June 1923 Man shot through the leg by his own gun, brings his horses to the barn and feeds them before seeking medical attention.
February 1924 A car skidded into a buggy and the driver, Austin Austinson, broke his neck. He and his son were on their way to Holt when an auto, driven by Floran Benier of Jamestown, North Dakota skidded on the narrow, icy road while trying to pass the buggy which Austinson had brought to a halt. The horse was frightened and bolted, tossing Austinson off the back of the buggy. His son was not injured. It was considered a purely accidental tragedy.
May 1925 Rosewood News Last Sunday afternoon, Ted Nelson and Emil Hellquist left with six horses for Warren, in route to Angus where they have been hired to cut for one summer months in highway construction for contractors Solberg and Anderson. Coming to Warren towards evening their horses were stabled for the night and in taking off the harness, one of the broncos became unruly, knocking over Ted and before help arrived had him very badly battered. The young man was immediately taken to the hospital but advices Monday were not very favorable. He was having regained consciousness slightly for a while. His head is badly bruised and it is feared he may have suffered some internal injuries. Mrs. Thea Nelson, his mother and sister, Eleanora and Mrs. T Mellem left on Monday to be with him at the hospital. Ted drove a light colored team; both purchased this winter, one stallion and one bronco weighing about 2800 pounds. Both animals were high spirited but not ugly in spirit.
February 1926 Rosewood News A party of folks driving to Thief River Falls had the misfortune of driving into a team and sleigh driven by Mike Ault, west of Viking and injuring the driver of the car. The driver was taken to the hospital and had his head sewed up. It seems the driver of the Ford, was coming along at a very fair clip of speed on the state road west of TRF when a team was encountered but too late to avoid a collision and with the result that the horses spread one on each side of the car and the sleigh tongue striking the radiator of the car which gave in and the tongue slid above the windshield with the result above mentioned. One of the other boys was slightly bruised but the man with the sleigh rig was not injured. A passing car stopped and took the boy to the hospital.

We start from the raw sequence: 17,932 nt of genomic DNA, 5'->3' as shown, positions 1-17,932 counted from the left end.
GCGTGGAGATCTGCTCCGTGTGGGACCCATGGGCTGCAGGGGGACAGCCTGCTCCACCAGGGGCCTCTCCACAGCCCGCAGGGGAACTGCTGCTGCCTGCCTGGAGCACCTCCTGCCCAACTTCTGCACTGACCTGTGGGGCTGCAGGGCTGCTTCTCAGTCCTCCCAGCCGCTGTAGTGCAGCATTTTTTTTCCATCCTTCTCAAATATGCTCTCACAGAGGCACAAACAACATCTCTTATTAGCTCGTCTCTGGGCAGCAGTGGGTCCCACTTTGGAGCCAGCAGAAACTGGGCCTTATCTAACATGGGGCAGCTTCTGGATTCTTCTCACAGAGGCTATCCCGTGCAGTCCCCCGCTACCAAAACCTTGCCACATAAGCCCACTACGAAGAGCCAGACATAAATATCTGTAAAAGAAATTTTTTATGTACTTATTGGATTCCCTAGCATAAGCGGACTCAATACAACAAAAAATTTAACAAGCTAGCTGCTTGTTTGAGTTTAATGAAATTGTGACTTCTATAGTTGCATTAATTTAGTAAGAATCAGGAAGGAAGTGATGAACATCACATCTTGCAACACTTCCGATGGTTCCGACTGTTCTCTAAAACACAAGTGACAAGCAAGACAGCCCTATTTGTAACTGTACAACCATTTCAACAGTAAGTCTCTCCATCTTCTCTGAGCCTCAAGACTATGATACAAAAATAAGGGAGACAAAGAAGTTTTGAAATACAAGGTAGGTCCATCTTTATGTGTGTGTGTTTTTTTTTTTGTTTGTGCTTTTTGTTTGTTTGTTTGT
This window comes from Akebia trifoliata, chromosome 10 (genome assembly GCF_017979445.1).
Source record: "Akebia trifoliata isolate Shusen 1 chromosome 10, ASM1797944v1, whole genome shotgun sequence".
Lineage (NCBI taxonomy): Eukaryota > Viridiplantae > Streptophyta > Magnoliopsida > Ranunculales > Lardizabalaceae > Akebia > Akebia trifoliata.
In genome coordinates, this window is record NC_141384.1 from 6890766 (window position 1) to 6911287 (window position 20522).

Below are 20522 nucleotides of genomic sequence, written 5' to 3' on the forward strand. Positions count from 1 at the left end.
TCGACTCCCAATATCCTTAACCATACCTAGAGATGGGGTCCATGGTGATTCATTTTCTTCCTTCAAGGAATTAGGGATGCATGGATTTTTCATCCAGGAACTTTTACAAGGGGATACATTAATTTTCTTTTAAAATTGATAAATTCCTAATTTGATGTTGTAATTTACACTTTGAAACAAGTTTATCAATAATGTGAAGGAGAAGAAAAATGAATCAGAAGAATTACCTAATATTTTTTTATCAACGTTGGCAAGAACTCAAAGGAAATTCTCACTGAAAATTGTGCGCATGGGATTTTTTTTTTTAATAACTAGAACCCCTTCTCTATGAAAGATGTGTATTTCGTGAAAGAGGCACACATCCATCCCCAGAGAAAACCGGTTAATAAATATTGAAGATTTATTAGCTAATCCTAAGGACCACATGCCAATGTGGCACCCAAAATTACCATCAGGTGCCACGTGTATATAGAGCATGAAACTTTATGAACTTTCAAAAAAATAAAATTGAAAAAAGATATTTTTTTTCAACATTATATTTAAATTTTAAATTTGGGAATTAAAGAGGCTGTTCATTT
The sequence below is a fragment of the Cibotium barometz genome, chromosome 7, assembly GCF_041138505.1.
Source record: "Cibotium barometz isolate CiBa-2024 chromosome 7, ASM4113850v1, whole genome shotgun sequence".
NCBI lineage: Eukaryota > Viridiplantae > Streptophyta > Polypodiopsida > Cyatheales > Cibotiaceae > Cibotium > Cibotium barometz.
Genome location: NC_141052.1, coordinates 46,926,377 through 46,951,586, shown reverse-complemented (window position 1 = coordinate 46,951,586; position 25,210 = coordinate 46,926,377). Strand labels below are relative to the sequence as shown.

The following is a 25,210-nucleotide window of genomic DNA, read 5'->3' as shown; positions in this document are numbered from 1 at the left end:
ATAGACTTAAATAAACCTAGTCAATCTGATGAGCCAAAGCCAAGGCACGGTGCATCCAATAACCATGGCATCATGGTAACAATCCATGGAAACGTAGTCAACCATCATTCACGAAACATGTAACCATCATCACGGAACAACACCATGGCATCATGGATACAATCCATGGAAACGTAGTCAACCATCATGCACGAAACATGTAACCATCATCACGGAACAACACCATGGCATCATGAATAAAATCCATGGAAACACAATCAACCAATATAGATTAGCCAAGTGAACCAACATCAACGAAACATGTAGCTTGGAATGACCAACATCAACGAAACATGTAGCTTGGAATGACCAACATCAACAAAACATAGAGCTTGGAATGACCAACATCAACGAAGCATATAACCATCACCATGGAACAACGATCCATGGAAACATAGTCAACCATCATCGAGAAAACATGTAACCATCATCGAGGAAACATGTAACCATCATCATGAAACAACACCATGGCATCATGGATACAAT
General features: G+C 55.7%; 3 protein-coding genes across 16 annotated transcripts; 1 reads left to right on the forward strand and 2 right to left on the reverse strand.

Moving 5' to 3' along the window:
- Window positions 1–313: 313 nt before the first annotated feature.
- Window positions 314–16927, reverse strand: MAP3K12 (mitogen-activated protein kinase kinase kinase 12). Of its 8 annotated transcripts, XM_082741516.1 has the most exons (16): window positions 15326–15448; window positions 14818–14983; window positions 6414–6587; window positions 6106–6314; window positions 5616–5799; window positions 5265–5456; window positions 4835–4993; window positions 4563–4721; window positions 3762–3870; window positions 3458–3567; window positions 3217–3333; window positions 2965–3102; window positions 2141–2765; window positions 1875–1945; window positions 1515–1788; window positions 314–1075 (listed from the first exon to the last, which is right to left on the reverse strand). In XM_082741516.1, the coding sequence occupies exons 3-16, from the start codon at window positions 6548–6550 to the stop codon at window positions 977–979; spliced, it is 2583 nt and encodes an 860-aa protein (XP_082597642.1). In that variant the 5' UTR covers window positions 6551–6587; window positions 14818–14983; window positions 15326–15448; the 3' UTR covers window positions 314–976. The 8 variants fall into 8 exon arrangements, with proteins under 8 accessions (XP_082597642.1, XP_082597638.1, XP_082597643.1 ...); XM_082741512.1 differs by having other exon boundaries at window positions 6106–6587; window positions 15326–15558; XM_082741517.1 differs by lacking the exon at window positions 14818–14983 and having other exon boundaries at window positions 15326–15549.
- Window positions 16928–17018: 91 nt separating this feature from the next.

February 1926 Horse owned by the Ed O’Hara Dray Company falls through the ice and drowns!
(Ed O'Hara is the father of Lorine, who married Otto Ranum. Otto is the son of Knute and Kari Ranum. One of their children, Patrick lives in Oregon).
May 1926 Fire of unknown origin burns barn to the ground. The 32 x 42 barn was on the Martin Rust farm where six calves and three horses were consumed by flames.
June 1931 Benhard Ranum was last week awarded the contract for moving the school building in District number 127 to District number 2 where it will be put to replace the old Willowdale building which burned this spring. He will be assisted in the work by Ted Thompson, and the building will be raised on small trucks and moved the 3 ½ miles with a horse puller. Ranum and Thompson also have the contract for erecting a foundation and building the chimney.
NOTE: It is unclear to me why they are using horses to pull the small trucks. Horse pulling is a big sport in the USA, thirty plus states have organizations. The contest is simply to see what horse can pull the greatest load. The horses are generally Belgians, Percheron's, Clyde's, or Shires. I am thinking they would be Percheron's and possibly rented from a farmer.